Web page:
When the word witch is uttered, what usually comes to mind is the cackling hag with the cone-shaped hat and warts on her nose.
Fortunately for us, not all songs about these dark ladies of the night go towards caricature, but rather conjure images of mysticism and wonder, both as the seductresses or the creature of the night that everyone fears.
So, let’s look at nine songs that broach the subject of witches.
Things are about to get scary!
1. Witchy Woman – The Eagles
We start off with this track from The Eagles’ 1972 self-titled debut, which was also a Top 10 hit for the band.
The music is sparse, with those haunting harmonies during the chorus and an almost cinematic arrangement.
The lyrics were supposedly inspired by Zelda Fitzgerald, F. Scott Fitzgerald’s wife, and all-around good-time lady during the 1920s, and books of shamanism that Don Henley was reading at the time.
The combination of all of this gives you a tune that paints a beautiful and haunting picture of its protagonist.
2. The Witch’s Promise – Jethro Tull
A 1970 single from the band, the song features Tull’s brand of folk-infused progressive rock (and let’s face it, no one can rock the flute-like Ian Anderson can).
The arrangement is further augmented by the group’s use of the mellotron during the latter part of the song, adding a huge orchestral sound.
Though it was initially released as a single, a remixed version later found its way onto the group’s 1972 compilation Living in the Past.
3. Black Magic Woman – Santana
Technically, this would be Fleetwood Mac’s second appearance on this list, this song being part of the Peter Green era.
However, we’ll be going with Santana’s cover, from 1970’s Abraxas (and considering that Peter Green was one of Carlos Santana’s biggest influences, the band covering a Green-era Fleetwood Mac song seems only appropriate).
The song speaks of a woman who has the protagonist under her spell, leaving him unable to “leave her alone.”
The lyrics are further augmented by the Latin-infused arrangement that Santana presents, very mystical and haunting in its own right.
The group further amps up the affair with a cover of Gabor Szabo’s “Gypsy Queen”.
4. Rhiannon – Fleetwood Mac
Two is better than one for Fleetwood Mac on this list as we look at this song from 1975’s Fleetwood Mac.
After years of being part of the British blues scene, this album (which introduced the stylings of Stevie Nicks and Lindsay Buckingham to the fold) brought the pop elements that made the band a household name.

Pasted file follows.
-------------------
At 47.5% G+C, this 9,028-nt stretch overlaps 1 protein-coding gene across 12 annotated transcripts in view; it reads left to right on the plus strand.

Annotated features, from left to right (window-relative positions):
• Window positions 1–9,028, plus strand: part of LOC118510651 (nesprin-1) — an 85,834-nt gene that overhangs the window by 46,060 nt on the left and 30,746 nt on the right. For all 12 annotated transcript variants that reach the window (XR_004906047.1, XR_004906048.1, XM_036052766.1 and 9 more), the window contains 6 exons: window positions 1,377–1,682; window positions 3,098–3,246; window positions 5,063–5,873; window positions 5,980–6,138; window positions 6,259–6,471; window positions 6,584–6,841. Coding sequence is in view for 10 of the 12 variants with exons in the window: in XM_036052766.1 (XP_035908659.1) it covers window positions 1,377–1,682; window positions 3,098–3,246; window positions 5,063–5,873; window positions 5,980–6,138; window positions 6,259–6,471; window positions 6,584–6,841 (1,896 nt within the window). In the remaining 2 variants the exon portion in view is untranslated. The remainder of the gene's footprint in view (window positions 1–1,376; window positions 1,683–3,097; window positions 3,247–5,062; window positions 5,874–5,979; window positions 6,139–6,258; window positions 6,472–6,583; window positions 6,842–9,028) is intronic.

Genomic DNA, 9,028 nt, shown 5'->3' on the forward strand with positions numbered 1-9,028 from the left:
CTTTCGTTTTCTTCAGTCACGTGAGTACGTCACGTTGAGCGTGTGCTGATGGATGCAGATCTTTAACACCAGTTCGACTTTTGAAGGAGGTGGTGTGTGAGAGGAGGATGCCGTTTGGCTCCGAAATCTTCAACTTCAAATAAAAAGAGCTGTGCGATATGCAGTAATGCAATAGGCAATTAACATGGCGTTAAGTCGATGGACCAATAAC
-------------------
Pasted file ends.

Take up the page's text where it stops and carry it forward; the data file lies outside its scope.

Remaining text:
Nicks’s lyrics about a “Welsh witch” (as she described it) conjure images of a woman who takes a hold of life, with very mystic elements to describe her comings and goings.
Again, music and lyrics meld beautifully to underscore the story in the lyrics with its haunting harmonies and delicate arrangement.
5. Moonchild – Iron Maiden
Up the irons! No list of witches (or anything considered dark and mysterious) would be complete without this track of Maiden’s Seventh Son of a Seventh Son.
The music is as epic as it gets, with its folk-like opening, before kicking into that metal sound that is undeniably Iron Maiden.
The metaphors around seven are present in the lyrics, from the seven deadly sins to the seventh seal from the book of Revelation.
This truly conjures up some evil imagery, so raise the horns and bang your head!
6. Witchcraft – Frank Sinatra
A bit of a left turn from the previous entry on this list, we go to this 1957 single from Ol’ Blue Eyes himself.
The song speaks of a man seduced by a lovely temptress, alluding to being under her spell.
As for the music, there’s no mistaking the classic crooner sound and Frank’s unmistakable delivery. A joy for the ears, for sure!
7. Sisters of the Moon – Fleetwood Mac
Not once, not twice, but thrice des Fleetwood Mac make this list, and this time with a song from the 1979 album Tusk.
Musically, the song takes its time to build, almost sounding a rockier take on “Rhiannon”.
The song itself also feels looser in its delivery, compared to the group’s tighter pop offerings.
The lyrics paint a very close image of the typical witch with her black robe trailing and her dark eyes.
Some people may find this a bit of a left turn musically from their other material (though Tusk on a whole is seen as an experimental album), though it’s still worth a listen.
8. Witch Hunt – Rush
Taken from the excellent album Moving Pictures from 1981, this song is epic in scope, from its mob-scene opening to its guitar and synth-driven arrangement.
Neil Peart’s lyrics allude to the old witch trials, where people were mad with fear (a criticism of intolerance from Peart’s point of view) and quick to accuse and punish those suspected of “witchcraft”.
An epic song among several epic songs, and certainly not to be ignored.
9. Waking the Witch – Kate Bush
Kate Bush is enjoying a huge renaissance today, in part thanks to her song “Running Up That Hill (A Deal With God)” being prominently featured in Season 4 of Stranger Things.
However, if that song is what saves Max, “Waking the Witch” is pure Vecna.
A very experimental song from 1985’s Hounds of Love, the song goes through quick style and mood shifts throughout.
The performances almost allude to a discussion with a demon, with the low, growling vocals complimenting Kate Bush’s delivery.
The lyrics once again allude to a woman accused of witchcraft, punctuated with Latin church phrases and the verdict of guilty from the mob. Another song that is cinematic in scope.
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